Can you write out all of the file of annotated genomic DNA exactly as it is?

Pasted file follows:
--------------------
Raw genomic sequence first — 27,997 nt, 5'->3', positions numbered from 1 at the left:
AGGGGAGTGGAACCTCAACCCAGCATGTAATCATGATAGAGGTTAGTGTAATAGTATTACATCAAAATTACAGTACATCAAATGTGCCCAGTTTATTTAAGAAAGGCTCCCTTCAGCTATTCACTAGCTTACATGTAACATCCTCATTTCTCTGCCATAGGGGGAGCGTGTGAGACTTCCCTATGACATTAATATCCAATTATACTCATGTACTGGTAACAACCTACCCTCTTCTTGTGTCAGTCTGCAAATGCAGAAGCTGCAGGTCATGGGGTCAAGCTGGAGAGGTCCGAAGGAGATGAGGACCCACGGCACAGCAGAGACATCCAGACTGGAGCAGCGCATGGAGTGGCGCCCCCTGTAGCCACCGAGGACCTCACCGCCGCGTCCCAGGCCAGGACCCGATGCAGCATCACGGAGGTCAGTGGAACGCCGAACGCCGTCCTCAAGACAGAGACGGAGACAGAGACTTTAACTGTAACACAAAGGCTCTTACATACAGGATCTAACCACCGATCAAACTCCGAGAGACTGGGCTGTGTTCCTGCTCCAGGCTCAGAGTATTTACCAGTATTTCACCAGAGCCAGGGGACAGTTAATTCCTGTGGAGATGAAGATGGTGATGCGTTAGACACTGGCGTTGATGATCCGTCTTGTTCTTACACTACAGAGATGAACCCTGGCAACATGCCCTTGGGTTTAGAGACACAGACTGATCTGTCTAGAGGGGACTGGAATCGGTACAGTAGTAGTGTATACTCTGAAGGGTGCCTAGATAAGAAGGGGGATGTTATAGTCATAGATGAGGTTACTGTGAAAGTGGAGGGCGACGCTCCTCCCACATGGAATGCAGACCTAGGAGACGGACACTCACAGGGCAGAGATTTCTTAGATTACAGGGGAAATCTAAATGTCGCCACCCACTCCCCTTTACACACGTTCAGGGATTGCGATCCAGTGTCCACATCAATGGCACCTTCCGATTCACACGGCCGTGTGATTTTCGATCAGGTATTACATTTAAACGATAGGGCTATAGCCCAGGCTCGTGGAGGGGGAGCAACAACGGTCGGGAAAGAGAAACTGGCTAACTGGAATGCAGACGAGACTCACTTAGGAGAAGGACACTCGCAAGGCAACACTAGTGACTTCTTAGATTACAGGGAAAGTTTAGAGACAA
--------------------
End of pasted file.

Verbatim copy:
Raw genomic sequence first — 27,997 nt, 5'->3', positions numbered from 1 at the left:
AGGGGAGTGGAACCTCAACCCAGCATGTAATCATGATAGAGGTTAGTGTAATAGTATTACATCAAAATTACAGTACATCAAATGTGCCCAGTTTATTTAAGAAAGGCTCCCTTCAGCTATTCACTAGCTTACATGTAACATCCTCATTTCTCTGCCATAGGGGGAGCGTGTGAGACTTCCCTATGACATTAATATCCAATTATACTCATGTACTGGTAACAACCTACCCTCTTCTTGTGTCAGTCTGCAAATGCAGAAGCTGCAGGTCATGGGGTCAAGCTGGAGAGGTCCGAAGGAGATGAGGACCCACGGCACAGCAGAGACATCCAGACTGGAGCAGCGCATGGAGTGGCGCCCCCTGTAGCCACCGAGGACCTCACCGCCGCGTCCCAGGCCAGGACCCGATGCAGCATCACGGAGGTCAGTGGAACGCCGAACGCCGTCCTCAAGACAGAGACGGAGACAGAGACTTTAACTGTAACACAAAGGCTCTTACATACAGGATCTAACCACCGATCAAACTCCGAGAGACTGGGCTGTGTTCCTGCTCCAGGCTCAGAGTATTTACCAGTATTTCACCAGAGCCAGGGGACAGTTAATTCCTGTGGAGATGAAGATGGTGATGCGTTAGACACTGGCGTTGATGATCCGTCTTGTTCTTACACTACAGAGATGAACCCTGGCAACATGCCCTTGGGTTTAGAGACACAGACTGATCTGTCTAGAGGGGACTGGAATCGGTACAGTAGTAGTGTATACTCTGAAGGGTGCCTAGATAAGAAGGGGGATGTTATAGTCATAGATGAGGTTACTGTGAAAGTGGAGGGCGACGCTCCTCCCACATGGAATGCAGACCTAGGAGACGGACACTCACAGGGCAGAGATTTCTTAGATTACAGGGGAAATCTAAATGTCGCCACCCACTCCCCTTTACACACGTTCAGGGATTGCGATCCAGTGTCCACATCAATGGCACCTTCCGATTCACACGGCCGTGTGATTTTCGATCAGGTATTACATTTAAACGATAGGGCTATAGCCCAGGCTCGTGGAGGGGGAGCAACAACGGTCGGGAAAGAGAAACTGGCTAACTGGAATGCAGACGAGACTCACTTAGGAGAAGGACACTCGCAAGGCAACACTAGTGACTTCTTAGATTACAGGGAAAGTTTAGAGACAA